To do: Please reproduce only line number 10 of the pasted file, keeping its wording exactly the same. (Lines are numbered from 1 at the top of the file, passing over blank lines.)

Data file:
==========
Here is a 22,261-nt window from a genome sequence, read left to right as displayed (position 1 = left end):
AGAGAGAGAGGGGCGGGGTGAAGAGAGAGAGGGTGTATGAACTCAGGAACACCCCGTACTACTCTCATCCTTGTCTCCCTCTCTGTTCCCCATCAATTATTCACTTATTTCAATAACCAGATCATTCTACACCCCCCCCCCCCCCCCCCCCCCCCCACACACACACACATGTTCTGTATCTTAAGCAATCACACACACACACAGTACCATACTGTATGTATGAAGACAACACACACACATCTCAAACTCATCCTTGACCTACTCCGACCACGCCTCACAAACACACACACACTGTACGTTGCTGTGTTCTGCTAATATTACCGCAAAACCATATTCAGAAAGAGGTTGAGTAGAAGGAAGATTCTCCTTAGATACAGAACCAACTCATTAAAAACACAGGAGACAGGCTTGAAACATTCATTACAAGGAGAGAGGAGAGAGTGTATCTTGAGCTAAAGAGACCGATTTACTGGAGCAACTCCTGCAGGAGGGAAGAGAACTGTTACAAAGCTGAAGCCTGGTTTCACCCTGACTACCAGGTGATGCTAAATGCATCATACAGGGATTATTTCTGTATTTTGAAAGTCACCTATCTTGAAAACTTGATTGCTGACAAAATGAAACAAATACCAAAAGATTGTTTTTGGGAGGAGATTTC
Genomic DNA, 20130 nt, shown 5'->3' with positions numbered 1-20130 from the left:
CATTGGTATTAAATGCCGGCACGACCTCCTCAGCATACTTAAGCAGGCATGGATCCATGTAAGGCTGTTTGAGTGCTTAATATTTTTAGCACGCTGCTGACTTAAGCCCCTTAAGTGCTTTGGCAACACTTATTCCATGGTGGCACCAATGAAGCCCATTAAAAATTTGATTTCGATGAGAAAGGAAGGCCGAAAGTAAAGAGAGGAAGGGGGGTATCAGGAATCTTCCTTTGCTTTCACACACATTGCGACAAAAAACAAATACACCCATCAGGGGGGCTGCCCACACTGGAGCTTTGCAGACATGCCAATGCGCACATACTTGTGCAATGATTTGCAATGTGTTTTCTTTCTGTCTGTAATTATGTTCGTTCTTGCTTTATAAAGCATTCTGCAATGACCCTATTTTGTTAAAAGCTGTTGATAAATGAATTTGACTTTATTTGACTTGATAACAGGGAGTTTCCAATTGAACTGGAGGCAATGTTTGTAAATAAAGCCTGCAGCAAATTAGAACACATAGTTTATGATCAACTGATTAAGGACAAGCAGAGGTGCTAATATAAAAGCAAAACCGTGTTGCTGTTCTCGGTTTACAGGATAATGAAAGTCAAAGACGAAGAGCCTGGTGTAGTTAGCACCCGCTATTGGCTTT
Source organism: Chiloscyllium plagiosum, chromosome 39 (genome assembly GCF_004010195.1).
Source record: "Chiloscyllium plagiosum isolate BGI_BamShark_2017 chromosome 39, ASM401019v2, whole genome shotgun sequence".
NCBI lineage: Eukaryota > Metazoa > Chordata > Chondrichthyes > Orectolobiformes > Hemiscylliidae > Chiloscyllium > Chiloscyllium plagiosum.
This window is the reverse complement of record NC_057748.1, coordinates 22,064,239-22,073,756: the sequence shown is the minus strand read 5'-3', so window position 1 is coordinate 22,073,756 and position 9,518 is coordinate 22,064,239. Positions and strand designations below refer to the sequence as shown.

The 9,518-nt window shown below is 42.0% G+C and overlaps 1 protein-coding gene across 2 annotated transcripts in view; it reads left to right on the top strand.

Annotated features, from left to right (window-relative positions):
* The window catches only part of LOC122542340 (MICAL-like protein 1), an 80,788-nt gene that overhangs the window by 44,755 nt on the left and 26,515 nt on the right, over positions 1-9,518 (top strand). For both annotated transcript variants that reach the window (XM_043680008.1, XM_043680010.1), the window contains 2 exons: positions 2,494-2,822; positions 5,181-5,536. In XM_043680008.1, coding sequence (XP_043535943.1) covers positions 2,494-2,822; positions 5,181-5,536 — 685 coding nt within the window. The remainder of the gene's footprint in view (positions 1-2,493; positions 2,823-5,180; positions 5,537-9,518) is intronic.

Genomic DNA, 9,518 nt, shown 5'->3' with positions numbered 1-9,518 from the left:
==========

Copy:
Annotated features, from left to right (window-relative positions):